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Ryder Cup Europe drops Henrik Stenson as 2023 captain ahead of jump to LIV Golf

July 20, 2022

Julio Aguilar

So far at least, the probable make-up of the next European Ryder Cup team has gone all but unscathed in the face of LIV Golf recruitment. Lee Westwood and Ian Poulter, long-time mainstays, were long shots to make the 2023 squad anyway. Only 40-somethings Sergio Garcia and Paul Casey—both of whom were likely to play in just one more edition of the biennial contest—have made the jump from the PGA Tour/DP World Tour, swayed by the money Saudi Arabia’s Public Investment Fund is pumping into the LIV project.

But that relatively happy state of affairs has changed. Following a prolonged and increasingly loud period of speculation, Henrik Stenson, who was named captain of the Old World side in Italy for next year in March, has been relieved of his duties ahead of an announcement that he would play in next week's LIV Golf Invitational event in New Jersey.

Ryder Cup Europe released a short statement Wednesday announcing its decision:

“Ryder Cup Europe today confirms that Henrik Stenson’s tenure as Captain of Team Europe for the 2023 Ryder Cup at Marco Simone Golf and Country Club in Rome, Italy from September 25 – October 1, 2023, has been brought to an end with immediate effect.

“In light of decisions made by Henrik in relation to his personal circumstances, it has become clear that he will not be able to fulfill certain contractual obligations to Ryder Cup Europe that he had committed to prior to his announcement as Captain on Tuesday March 15, 2022, and it is therefore not possible for him to continue in the role of captain.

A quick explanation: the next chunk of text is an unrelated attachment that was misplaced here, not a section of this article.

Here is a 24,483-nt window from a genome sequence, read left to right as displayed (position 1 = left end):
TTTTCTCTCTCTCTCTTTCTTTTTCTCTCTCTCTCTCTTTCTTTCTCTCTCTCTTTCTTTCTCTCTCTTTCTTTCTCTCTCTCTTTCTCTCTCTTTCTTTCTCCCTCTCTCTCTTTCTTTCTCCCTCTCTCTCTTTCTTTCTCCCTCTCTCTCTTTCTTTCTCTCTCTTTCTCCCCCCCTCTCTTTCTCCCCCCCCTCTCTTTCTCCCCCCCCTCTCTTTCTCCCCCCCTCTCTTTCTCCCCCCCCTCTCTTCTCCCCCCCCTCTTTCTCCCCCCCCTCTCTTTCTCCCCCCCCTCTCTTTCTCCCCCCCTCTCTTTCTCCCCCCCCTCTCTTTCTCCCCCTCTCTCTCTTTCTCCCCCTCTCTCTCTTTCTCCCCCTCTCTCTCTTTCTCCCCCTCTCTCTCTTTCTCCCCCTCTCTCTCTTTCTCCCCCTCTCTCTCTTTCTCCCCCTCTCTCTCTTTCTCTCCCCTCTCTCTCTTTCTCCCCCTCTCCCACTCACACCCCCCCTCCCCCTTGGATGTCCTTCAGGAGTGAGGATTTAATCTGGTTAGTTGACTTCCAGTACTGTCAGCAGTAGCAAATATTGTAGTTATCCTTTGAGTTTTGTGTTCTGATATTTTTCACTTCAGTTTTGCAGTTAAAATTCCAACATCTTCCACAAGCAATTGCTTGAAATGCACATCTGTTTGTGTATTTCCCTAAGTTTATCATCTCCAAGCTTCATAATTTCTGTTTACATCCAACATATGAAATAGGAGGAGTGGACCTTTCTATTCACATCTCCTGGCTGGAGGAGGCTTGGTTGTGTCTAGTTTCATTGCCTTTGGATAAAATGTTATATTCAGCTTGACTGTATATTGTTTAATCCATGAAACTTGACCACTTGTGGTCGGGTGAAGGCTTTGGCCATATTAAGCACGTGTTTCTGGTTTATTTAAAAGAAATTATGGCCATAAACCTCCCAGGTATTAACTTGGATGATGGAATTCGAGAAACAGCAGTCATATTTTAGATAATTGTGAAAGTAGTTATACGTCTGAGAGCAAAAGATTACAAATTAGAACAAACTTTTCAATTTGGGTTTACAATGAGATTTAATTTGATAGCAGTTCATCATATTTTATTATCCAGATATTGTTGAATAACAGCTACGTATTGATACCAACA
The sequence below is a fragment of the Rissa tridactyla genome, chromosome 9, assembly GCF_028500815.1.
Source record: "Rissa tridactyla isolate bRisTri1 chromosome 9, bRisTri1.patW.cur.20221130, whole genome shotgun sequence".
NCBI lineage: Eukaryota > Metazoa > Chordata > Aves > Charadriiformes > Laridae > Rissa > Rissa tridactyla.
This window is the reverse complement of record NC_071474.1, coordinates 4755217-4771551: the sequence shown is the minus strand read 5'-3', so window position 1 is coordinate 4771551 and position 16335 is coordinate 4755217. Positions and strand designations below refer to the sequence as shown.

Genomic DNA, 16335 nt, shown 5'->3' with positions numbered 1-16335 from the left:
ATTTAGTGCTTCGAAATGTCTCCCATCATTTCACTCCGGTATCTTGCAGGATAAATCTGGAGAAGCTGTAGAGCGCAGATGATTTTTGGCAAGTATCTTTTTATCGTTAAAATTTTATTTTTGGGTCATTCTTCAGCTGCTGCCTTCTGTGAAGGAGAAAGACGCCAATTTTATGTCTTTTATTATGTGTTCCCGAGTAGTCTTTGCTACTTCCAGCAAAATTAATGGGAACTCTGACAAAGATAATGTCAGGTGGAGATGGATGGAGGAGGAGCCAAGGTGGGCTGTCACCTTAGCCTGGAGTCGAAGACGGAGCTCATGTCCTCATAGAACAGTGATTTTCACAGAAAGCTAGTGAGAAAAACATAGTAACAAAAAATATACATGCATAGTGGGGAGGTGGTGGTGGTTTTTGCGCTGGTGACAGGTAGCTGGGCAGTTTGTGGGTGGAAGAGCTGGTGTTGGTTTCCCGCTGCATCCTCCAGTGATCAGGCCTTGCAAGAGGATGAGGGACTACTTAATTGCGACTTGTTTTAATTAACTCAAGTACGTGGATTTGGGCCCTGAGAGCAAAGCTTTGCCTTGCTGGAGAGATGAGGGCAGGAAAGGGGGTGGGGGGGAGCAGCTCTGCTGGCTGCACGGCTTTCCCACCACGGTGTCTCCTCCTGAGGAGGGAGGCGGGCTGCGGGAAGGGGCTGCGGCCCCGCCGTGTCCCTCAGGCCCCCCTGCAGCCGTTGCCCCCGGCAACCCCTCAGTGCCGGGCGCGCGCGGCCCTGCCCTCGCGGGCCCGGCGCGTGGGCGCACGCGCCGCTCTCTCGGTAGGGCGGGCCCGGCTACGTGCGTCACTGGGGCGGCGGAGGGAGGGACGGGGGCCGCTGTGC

“Confirmation of the new 2023 European Ryder Cup Captain will be made in due course. Ryder Cup Europe will be making no further comment on any aspect of the process until that time.”

Later on Wednesday, Stenson came out with a statement on Twitter that he was joining LIV Golf. He noted that he was disappointed of being stripped of the captain's job and that he was hoping to keep it, having worked out with LIV Golf officials plans to make sure he could fulfill the responsibilities. "While I disagree with the decision, for now it is a decision that I accept," Stenson said. "I have a huge respect and admiration for the Ryder Cup and those individuals behind it who I know are doing their utmost to act in the best interests of the historic event."

Speaking in the wake of the announcement, 2014 Ryder Cup captain Paul McGinley was clear that “due process” is likely to be followed when it comes to selecting Stenson’s replacement. In other words five men will be involved: the three most recent Ryder Cup captains—Padraig Harrington, Thomas Bjorn and Darren Clarke—DP World chief executive Keith Pelley and David Howell, chairman of the DP World Tour tournament committee.

“I feel a bond with Henrik through all the times we’ve played together in Ryder Cups and particularly when I captained him,” McGinley said. “He was an awesome player for me, one of the stars of the team, both on and off the course. I’m sure this was not an easy decision for him. But, ultimately, he has made that decision. It’s something that disappoints me. But I can understand. I’m not going to come down on any of the guys who have gone to LIV. They’ve been offered huge amounts of money. For Henrik, it’s life-changing at this stage of his career. It’s unlikely he is ever going to earn that kind of money going forward. So I can understand.